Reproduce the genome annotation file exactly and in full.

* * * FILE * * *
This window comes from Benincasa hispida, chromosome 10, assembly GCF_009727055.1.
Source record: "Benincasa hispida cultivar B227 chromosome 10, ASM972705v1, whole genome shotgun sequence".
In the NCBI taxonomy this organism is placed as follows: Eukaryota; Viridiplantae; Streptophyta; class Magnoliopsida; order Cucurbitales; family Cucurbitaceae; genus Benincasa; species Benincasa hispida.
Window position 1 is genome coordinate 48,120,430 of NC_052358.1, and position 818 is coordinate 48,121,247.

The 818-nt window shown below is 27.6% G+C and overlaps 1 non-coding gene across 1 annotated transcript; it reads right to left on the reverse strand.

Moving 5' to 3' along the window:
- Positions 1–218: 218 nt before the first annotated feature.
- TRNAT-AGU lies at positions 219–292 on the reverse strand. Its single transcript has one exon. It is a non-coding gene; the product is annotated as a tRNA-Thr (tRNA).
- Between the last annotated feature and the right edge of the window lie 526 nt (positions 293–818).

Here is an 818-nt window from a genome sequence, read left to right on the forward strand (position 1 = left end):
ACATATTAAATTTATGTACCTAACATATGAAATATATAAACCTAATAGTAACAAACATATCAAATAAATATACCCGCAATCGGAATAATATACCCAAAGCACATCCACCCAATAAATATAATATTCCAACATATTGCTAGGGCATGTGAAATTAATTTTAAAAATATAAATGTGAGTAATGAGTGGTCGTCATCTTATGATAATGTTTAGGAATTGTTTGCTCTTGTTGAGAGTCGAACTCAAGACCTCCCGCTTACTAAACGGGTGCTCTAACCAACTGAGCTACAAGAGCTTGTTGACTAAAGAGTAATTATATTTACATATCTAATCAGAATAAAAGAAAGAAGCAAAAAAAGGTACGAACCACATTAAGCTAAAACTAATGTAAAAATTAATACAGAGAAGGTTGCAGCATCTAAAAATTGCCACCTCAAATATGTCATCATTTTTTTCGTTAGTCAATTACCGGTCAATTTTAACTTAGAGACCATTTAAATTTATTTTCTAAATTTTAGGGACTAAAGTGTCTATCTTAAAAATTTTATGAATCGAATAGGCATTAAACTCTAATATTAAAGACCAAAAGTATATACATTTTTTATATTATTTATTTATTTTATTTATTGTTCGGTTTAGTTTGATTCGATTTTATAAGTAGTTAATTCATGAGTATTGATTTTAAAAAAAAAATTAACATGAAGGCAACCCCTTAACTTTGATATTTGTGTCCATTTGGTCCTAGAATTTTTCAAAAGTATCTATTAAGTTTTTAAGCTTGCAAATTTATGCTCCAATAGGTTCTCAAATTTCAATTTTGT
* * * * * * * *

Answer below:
This window comes from Benincasa hispida, chromosome 10, assembly GCF_009727055.1.
Source record: "Benincasa hispida cultivar B227 chromosome 10, ASM972705v1, whole genome shotgun sequence".
In the NCBI taxonomy this organism is placed as follows: Eukaryota; Viridiplantae; Streptophyta; class Magnoliopsida; order Cucurbitales; family Cucurbitaceae; genus Benincasa; species Benincasa hispida.
Window position 1 is genome coordinate 48,120,430 of NC_052358.1, and position 818 is coordinate 48,121,247.

The 818-nt window shown below is 27.6% G+C and overlaps 1 non-coding gene across 1 annotated transcript; it reads right to left on the reverse strand.

Moving 5' to 3' along the window:
- Positions 1–218: 218 nt before the first annotated feature.
- TRNAT-AGU lies at positions 219–292 on the reverse strand. Its single transcript has one exon. It is a non-coding gene; the product is annotated as a tRNA-Thr (tRNA).
- Between the last annotated feature and the right edge of the window lie 526 nt (positions 293–818).

Here is an 818-nt window from a genome sequence, read left to right on the forward strand (position 1 = left end):
ACATATTAAATTTATGTACCTAACATATGAAATATATAAACCTAATAGTAACAAACATATCAAATAAATATACCCGCAATCGGAATAATATACCCAAAGCACATCCACCCAATAAATATAATATTCCAACATATTGCTAGGGCATGTGAAATTAATTTTAAAAATATAAATGTGAGTAATGAGTGGTCGTCATCTTATGATAATGTTTAGGAATTGTTTGCTCTTGTTGAGAGTCGAACTCAAGACCTCCCGCTTACTAAACGGGTGCTCTAACCAACTGAGCTACAAGAGCTTGTTGACTAAAGAGTAATTATATTTACATATCTAATCAGAATAAAAGAAAGAAGCAAAAAAAGGTACGAACCACATTAAGCTAAAACTAATGTAAAAATTAATACAGAGAAGGTTGCAGCATCTAAAAATTGCCACCTCAAATATGTCATCATTTTTTTCGTTAGTCAATTACCGGTCAATTTTAACTTAGAGACCATTTAAATTTATTTTCTAAATTTTAGGGACTAAAGTGTCTATCTTAAAAATTTTATGAATCGAATAGGCATTAAACTCTAATATTAAAGACCAAAAGTATATACATTTTTTATATTATTTATTTATTTTATTTATTGTTCGGTTTAGTTTGATTCGATTTTATAAGTAGTTAATTCATGAGTATTGATTTTAAAAAAAAAATTAACATGAAGGCAACCCCTTAACTTTGATATTTGTGTCCATTTGGTCCTAGAATTTTTCAAAAGTATCTATTAAGTTTTTAAGCTTGCAAATTTATGCTCCAATAGGTTCTCAAATTTCAATTTTGT